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  1.    10 Apr 2017 #11
    Join Date : Jan 2015
    UK, Midlands
    Posts : 10,960
    Win 10 Pro (1703)

    Click image for larger version. 

Name:	Snap 2017-04-10 at 07.25.27.jpg 
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ID:	129256

    See bottom right option

    (And I wouldn't regard Cortana as 'advanced'... especially as regards file search).
      My ComputerSystem Spec
  2.    10 Apr 2017 #12
    Join Date : Apr 2017
    Posts : 7
    Windows 10
    Thread Starter

    Solved


    Success! I also thought ‘tablet mode’ might be the problem since the start menu screen covers the entire screen when in tablet mode. I had previously checked everywhere that told me if I was in tablet mode. The answer was always no. Then you told me your opinion that tablet mode might be my problem. I checked again and found on ‘settings - tablet mode - When I sign In - use the appropriate mode for my hardware’. I assumed that meant leave it alone and the appropriate selection would automatically be made. WRONG! Changed it to ‘Use desktop mode’ and like magic everything was back to normal. What’s so strange is the problem only showed up a couple of weeks ago. It had been working fine since I “upgraded” to Windows 10 last Summer. The second user account on my machine has been and still is working fine. This problem has no affect, yet. I hate Windows 10!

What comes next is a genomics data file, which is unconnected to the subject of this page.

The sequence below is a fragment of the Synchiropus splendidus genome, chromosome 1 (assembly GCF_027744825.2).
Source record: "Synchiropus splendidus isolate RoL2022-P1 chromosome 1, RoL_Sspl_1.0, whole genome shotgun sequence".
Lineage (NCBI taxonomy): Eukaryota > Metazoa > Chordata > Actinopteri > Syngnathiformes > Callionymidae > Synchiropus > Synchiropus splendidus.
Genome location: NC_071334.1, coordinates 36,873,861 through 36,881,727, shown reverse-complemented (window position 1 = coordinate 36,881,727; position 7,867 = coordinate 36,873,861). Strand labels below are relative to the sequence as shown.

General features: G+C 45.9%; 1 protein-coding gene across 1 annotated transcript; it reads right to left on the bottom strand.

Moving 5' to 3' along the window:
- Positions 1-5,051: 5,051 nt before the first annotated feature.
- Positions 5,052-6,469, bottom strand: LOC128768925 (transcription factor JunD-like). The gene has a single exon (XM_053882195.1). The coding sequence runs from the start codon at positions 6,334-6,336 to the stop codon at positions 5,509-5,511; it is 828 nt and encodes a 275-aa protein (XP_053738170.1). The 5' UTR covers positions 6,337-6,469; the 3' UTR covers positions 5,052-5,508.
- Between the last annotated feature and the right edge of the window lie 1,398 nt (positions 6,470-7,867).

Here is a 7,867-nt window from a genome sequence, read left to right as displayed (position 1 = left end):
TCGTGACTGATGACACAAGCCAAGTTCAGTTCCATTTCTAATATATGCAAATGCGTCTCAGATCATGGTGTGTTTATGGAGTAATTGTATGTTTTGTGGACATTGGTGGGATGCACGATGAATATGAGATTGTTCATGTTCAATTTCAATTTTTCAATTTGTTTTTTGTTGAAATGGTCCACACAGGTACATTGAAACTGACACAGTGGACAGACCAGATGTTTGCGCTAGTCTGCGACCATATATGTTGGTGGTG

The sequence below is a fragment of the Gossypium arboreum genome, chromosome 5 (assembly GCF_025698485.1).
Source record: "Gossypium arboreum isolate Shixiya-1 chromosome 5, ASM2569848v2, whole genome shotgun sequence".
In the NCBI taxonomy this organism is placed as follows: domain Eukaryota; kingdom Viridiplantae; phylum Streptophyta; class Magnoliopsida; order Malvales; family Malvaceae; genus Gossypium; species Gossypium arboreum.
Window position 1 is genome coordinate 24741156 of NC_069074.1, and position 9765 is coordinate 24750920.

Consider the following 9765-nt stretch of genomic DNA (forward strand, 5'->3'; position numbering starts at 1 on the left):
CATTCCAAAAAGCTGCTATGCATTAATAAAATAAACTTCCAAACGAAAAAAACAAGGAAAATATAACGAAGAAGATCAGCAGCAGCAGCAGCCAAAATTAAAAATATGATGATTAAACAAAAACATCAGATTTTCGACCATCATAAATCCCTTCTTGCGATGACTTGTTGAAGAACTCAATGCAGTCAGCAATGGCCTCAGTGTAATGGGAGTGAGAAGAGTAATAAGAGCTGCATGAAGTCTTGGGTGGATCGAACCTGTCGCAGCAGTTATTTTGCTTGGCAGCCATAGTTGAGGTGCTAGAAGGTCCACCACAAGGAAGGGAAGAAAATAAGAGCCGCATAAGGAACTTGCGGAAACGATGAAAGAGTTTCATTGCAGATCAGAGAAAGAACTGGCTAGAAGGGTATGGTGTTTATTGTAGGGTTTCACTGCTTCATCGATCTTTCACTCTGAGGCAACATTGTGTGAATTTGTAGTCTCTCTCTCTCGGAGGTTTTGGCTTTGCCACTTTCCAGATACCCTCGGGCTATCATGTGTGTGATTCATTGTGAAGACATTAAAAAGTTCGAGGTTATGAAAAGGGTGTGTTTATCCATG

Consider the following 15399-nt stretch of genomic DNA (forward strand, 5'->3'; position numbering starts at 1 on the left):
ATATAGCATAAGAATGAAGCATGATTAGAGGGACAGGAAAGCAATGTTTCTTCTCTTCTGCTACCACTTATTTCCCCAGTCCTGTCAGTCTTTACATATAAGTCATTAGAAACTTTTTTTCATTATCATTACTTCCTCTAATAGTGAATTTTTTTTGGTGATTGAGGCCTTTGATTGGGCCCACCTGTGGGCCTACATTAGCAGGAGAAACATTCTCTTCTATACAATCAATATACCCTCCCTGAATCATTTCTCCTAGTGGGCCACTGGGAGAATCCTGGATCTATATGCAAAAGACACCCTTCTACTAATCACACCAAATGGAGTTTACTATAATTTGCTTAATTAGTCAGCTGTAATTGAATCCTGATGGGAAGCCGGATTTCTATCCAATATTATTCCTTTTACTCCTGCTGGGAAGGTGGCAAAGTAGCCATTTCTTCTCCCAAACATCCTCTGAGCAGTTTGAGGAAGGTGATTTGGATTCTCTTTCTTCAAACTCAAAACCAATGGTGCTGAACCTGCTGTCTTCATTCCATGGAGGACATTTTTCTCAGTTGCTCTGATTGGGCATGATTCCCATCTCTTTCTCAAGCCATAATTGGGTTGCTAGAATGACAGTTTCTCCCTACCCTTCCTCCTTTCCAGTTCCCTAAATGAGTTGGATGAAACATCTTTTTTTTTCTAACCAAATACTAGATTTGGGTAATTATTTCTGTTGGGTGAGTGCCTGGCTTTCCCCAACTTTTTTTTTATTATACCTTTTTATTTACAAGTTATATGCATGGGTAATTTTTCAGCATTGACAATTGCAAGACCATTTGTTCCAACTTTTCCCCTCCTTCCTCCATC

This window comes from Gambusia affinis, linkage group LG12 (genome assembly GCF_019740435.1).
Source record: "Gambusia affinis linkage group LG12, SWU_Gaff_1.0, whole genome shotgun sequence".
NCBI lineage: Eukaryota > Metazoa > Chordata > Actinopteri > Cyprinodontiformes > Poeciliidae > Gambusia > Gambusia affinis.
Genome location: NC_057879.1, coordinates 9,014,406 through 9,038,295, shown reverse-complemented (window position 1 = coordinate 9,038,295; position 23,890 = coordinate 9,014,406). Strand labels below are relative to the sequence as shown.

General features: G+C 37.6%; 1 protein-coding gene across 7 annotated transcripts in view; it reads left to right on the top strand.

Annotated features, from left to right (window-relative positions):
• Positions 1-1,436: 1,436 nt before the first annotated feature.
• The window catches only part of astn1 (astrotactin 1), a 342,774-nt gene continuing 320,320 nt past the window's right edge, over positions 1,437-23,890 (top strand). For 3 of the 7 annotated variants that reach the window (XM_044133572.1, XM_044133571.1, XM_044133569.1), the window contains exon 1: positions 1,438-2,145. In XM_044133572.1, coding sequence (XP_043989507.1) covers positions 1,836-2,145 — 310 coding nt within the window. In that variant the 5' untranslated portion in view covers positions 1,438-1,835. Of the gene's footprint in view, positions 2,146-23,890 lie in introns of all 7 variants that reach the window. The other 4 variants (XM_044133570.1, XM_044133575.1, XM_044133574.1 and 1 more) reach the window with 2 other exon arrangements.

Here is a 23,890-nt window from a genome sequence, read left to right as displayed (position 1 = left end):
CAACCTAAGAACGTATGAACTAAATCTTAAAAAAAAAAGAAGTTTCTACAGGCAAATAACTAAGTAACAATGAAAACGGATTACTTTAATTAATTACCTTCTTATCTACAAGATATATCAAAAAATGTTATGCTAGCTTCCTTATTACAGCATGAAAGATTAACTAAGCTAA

dalchina, navy, and others, thank you so much for helping me through this problem.
      My ComputerSystem Spec
  3.    11 Apr 2017 #13
    Join Date : Jan 2015
    UK, Midlands
    Posts : 10,960
    Win 10 Pro (1703)

    Good thing it was simple.. just wait 'til you get to the hard ones some people experience.

    I'd hold off on the Creator's upgrade- I'm waiting until they bring out the first big update after this release.

    Meanwhile, please consider this- it can save you so much pain when things go wrong: this is how to act defensively and potentially save you a great deal of time and difficulty:

    Here's my write-up on the value of disk imaging.

    Creating disk images lets you restore Windows and all your imaged disks and partitions to a previous working state from compressed copies you have created and kept updated on external storage media, quickly and probably without technical help.

    You can recover from:
    - a failed disk drive (restore to a new one)
    - ransomware (which encrypts your disk)
    - user error
    - unrecoverable problems from failed updates to problem programs
    - unbootable PC (hardware faults aside)

    Images also act as a full backup- you can extract files too.

    You can even use images to help you move more easily and quickly to a new PC.